Grass and its relatives are among the most important plants in the world – Maine included.

Grasses minimize erosion, store floodwaters and are “important for a diversity of animals providing food, cover, nesting materials, perches, and reproductive sites, among other things,” said Don Cameron, one of four authors of the just-published “Grasses and Rushes of Maine.” His co-authors are Glen Mittelhauser, Matt Arsenault and Eric Doucette.

The new field guide is a companion to “Sedges of Maine,” published in 2013, and with the two books most people should be able to identify any graminoid (the scientific term for grass-like plant) in Maine.

Grasses are everywhere, or more precisely as Cameron said, they are only “uncommon in acidic bogs, highly shading forests (i.e., under hemlock), and are absent from water deeper than about 3 feet.”

Among the most important grasses, Cameron believes, are one, the spartina species that make up a large part of the salt marshes that protect the shoreline from stormy seas, and two, the Canada bluejoint grass, Calamagrostis canadensis, which is widespread and does similar work in freshwater.

The book uses dichotomous keys – a series of either/or choices – to help readers determine the identity of a plant. The first key is to decide if the plant is a grass, a rush or a sedge – and the book goes well beyond the common mnemonic “sedges have edges, rushes are round and grasses are jointed all the way to the ground.”

If it’s a sedge, the key refers readers to the earlier book. If it is a rush or a grass, it will be in this book.

Mittelhauser, who works at the nonprofit Maine Natural History Observatory that holds the copyright for the two books, admits that the plants covered can be tricky to identify.

“The way the keys are set up, it gives farmers or people who just like the outdoors a lot of ways identify an unknown grass,” he said. The farmers would want to know what grasses make up the hay they are harvesting, he explained.

I’ve had trouble using dichotomous keys in the past, but this guide includes high-definition, color pictures to show what bracts, florets, outer tepals or other features of the plants look like. The entire book is on high-quality, glossy paper so the plant parts show up clearly.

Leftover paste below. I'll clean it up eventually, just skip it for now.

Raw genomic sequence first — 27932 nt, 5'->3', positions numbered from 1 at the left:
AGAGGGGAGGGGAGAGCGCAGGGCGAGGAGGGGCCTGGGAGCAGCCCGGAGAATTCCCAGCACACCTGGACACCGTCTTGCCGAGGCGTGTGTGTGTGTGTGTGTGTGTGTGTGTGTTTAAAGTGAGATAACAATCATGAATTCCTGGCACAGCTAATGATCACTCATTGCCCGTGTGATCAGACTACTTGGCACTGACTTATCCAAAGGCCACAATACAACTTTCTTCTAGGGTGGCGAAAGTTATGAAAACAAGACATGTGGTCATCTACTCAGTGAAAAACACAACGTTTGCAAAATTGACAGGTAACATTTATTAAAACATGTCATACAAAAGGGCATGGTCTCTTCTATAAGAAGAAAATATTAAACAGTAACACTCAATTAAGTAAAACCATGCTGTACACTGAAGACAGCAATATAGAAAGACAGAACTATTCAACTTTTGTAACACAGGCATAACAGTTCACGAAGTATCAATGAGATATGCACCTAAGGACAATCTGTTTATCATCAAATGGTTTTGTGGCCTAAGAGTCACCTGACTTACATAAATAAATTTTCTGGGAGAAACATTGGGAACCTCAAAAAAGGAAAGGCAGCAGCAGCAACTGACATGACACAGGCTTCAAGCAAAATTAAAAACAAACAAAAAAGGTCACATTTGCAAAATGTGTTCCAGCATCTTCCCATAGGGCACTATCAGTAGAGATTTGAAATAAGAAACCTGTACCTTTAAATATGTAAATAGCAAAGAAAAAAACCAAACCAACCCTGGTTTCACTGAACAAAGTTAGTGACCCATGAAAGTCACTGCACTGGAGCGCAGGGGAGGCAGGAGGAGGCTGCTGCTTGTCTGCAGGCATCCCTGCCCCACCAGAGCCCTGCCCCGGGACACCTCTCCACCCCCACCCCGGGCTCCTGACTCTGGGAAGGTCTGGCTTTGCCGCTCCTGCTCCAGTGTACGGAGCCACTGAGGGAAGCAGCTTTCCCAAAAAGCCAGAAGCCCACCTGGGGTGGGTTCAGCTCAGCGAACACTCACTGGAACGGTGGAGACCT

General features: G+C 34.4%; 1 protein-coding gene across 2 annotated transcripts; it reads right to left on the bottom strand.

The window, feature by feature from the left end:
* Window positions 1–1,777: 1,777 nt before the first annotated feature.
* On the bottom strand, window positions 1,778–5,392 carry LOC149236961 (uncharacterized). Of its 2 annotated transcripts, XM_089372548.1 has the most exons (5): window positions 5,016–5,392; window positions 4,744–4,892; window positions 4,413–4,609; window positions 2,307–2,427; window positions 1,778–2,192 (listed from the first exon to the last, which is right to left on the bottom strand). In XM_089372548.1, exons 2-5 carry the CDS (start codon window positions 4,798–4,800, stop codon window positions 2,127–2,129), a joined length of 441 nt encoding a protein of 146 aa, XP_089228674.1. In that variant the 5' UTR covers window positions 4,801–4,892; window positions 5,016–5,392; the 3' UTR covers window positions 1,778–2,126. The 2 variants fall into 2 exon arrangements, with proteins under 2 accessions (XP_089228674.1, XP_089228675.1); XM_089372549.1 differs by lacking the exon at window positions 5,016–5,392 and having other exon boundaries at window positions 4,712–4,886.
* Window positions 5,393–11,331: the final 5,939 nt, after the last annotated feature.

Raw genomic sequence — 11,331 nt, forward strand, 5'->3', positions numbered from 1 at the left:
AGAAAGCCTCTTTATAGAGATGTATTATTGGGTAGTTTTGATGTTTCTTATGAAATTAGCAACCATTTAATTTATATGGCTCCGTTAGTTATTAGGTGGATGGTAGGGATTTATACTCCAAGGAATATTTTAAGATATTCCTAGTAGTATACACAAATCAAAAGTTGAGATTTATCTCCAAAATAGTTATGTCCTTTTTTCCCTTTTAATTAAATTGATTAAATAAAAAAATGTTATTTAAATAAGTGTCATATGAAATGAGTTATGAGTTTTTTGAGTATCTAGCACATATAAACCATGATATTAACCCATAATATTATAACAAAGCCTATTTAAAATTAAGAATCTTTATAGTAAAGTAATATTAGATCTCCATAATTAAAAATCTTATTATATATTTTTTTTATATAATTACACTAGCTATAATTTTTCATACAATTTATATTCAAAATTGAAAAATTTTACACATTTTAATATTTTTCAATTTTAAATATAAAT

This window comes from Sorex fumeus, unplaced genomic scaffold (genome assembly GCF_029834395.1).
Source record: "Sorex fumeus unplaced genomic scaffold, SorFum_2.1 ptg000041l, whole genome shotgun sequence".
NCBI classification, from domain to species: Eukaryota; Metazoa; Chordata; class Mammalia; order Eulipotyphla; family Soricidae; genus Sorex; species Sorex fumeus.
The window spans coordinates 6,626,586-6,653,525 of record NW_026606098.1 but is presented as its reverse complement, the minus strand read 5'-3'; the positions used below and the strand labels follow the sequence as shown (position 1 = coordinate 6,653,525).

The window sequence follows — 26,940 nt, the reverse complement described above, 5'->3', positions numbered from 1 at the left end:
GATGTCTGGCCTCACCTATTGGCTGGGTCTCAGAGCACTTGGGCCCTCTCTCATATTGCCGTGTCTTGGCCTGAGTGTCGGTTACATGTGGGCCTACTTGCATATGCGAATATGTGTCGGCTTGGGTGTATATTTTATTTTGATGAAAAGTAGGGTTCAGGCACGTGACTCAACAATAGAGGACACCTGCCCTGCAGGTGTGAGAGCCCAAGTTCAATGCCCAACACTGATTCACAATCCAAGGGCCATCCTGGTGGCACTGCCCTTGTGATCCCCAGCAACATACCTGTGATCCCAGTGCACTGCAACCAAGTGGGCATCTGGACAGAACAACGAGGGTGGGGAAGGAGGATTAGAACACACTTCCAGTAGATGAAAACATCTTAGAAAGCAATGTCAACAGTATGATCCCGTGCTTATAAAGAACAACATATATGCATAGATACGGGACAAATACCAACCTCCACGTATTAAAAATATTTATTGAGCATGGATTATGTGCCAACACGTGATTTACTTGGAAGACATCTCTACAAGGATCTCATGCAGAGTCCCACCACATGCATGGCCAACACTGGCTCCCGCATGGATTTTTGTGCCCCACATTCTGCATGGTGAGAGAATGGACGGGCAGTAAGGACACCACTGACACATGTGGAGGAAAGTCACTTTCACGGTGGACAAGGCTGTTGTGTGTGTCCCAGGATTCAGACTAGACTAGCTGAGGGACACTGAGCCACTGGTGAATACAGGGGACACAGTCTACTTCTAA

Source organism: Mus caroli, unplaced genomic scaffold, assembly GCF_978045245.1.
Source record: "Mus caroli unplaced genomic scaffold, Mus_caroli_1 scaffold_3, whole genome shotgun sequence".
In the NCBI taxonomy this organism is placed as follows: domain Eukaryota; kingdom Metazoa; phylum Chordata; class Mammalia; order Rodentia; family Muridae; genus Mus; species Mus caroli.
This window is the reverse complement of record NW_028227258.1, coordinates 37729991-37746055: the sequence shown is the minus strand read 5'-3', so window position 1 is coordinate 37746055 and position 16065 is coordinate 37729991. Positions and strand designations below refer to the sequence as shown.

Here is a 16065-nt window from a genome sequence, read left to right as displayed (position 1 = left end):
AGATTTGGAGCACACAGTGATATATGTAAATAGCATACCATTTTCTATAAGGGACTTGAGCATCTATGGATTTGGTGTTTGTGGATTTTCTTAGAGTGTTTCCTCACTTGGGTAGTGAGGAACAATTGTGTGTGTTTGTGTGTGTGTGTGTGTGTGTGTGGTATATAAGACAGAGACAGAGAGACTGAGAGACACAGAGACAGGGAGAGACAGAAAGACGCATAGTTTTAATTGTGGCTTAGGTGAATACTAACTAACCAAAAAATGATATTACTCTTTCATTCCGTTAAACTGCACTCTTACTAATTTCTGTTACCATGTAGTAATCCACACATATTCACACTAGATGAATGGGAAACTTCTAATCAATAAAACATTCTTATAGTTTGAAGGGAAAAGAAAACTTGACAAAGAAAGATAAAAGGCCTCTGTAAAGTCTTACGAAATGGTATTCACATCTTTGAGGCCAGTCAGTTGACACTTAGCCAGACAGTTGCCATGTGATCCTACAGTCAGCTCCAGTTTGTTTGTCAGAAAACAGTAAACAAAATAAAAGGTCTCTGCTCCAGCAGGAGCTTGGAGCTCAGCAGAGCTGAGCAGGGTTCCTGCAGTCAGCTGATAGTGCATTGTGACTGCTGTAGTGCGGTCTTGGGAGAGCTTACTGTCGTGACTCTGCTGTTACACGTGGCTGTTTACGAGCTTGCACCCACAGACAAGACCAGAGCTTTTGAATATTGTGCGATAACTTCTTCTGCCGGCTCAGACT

Despite the authors’ best efforts, it is still easy to go astray, Mittelhauser said. That is why when you have come to the point where you, the user, decides which genus of grass you think it is, the book provides pictures of similar genera, so you can compare the plant in the hand to two or more in the book.

By sheer numbers, grasses (botanically Poaceae) outnumber rushes (Juncaceae). Two genera of rush exist (Junca and Luzula) while there are 63 grass genera. Worldwide, 408 rush species exist, with 34 in Maine, compared to about 11,000 grass species worldwide with 215 in Maine; another 40 used to be here but probably aren’t now.

While there are other grass and rush identification guides around the country, no equivalent exists to this publication for any other single state, Mittelhauser said. And while this volume would be useful to people who live nearby – a list of New England states and nearby Canadian provinces where each species is also found is included in the distribution and habitat section for each species – it will be much less valuable for people who don’t live nearby.

The comments section on each species includes whether a species is considered endangered or threatened. I asked Mittelhauser if people should be worried that the state has only a few examples of the Northern wood rush, which is listed as endangered, and the spiked wood rush, which is listed as threatened. The book says the only places these two species have ever been found in Maine is on Katahdin, and I figured that’s because they don’t belong anyplace else. Mittelhauser replied the designation is mostly there so people will keep an eye on the plants.

Mittelhauser said it was fairly easy to decide what each of the four authors would cover in researching “Grass and Rushes of Maine” because each has different areas of expertise. Cameron works as a botanist for Maine Natural Areas Program, an agency within the Department Agriculture, Conservation and Forestry; Arsenault works as an environmental associate at Stantec, a global design consulting company with an office in Scarborough; and Doucette earned his doctorate at the University of Maine and is now an assistant professor of biology at the Massachusetts College of Liberal Arts in the Berkshires. The book was under peer review for about a year before it was published, which involved others educated in botany using the guide in the field to try to identify grasses and rushes they found. Mittelhauser also praised the University of Maine Press for its work. The press printed 1,500 copies in the first run, he said, and the book is now in its second printing.

Mittelhauser is looking forward to hearing from people who use “Grass and Rushes of Maine” this summer. Their feedback, he said, may help drive clarifications and corrections in future editions.

He has already found some corrections of his own he’d like to make.

Tom Atwell is a freelance writer gardening in Cape Elizabeth. He can be contacted at:

[email protected]

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